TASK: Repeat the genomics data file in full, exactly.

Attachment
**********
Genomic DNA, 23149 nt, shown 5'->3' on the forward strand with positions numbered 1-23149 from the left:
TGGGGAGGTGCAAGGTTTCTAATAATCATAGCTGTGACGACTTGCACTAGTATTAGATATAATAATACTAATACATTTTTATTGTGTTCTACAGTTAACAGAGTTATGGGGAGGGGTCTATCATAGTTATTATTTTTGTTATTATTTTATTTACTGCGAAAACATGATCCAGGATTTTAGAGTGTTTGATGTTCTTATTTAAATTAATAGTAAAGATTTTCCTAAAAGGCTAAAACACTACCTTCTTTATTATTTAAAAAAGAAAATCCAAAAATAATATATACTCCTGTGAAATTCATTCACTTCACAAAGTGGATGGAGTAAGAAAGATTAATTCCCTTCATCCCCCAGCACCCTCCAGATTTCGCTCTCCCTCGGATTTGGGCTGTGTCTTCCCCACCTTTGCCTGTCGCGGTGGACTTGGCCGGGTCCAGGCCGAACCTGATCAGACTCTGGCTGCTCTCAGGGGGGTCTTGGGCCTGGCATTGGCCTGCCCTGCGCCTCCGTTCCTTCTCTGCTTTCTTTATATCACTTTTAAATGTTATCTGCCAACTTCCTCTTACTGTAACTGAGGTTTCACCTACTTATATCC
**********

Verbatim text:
Genomic DNA, 23149 nt, shown 5'->3' on the forward strand with positions numbered 1-23149 from the left:
TGGGGAGGTGCAAGGTTTCTAATAATCATAGCTGTGACGACTTGCACTAGTATTAGATATAATAATACTAATACATTTTTATTGTGTTCTACAGTTAACAGAGTTATGGGGAGGGGTCTATCATAGTTATTATTTTTGTTATTATTTTATTTACTGCGAAAACATGATCCAGGATTTTAGAGTGTTTGATGTTCTTATTTAAATTAATAGTAAAGATTTTCCTAAAAGGCTAAAACACTACCTTCTTTATTATTTAAAAAAGAAAATCCAAAAATAATATATACTCCTGTGAAATTCATTCACTTCACAAAGTGGATGGAGTAAGAAAGATTAATTCCCTTCATCCCCCAGCACCCTCCAGATTTCGCTCTCCCTCGGATTTGGGCTGTGTCTTCCCCACCTTTGCCTGTCGCGGTGGACTTGGCCGGGTCCAGGCCGAACCTGATCAGACTCTGGCTGCTCTCAGGGGGGTCTTGGGCCTGGCATTGGCCTGCCCTGCGCCTCCGTTCCTTCTCTGCTTTCTTTATATCACTTTTAAATGTTATCTGCCAACTTCCTCTTACTGTAACTGAGGTTTCACCTACTTATATCC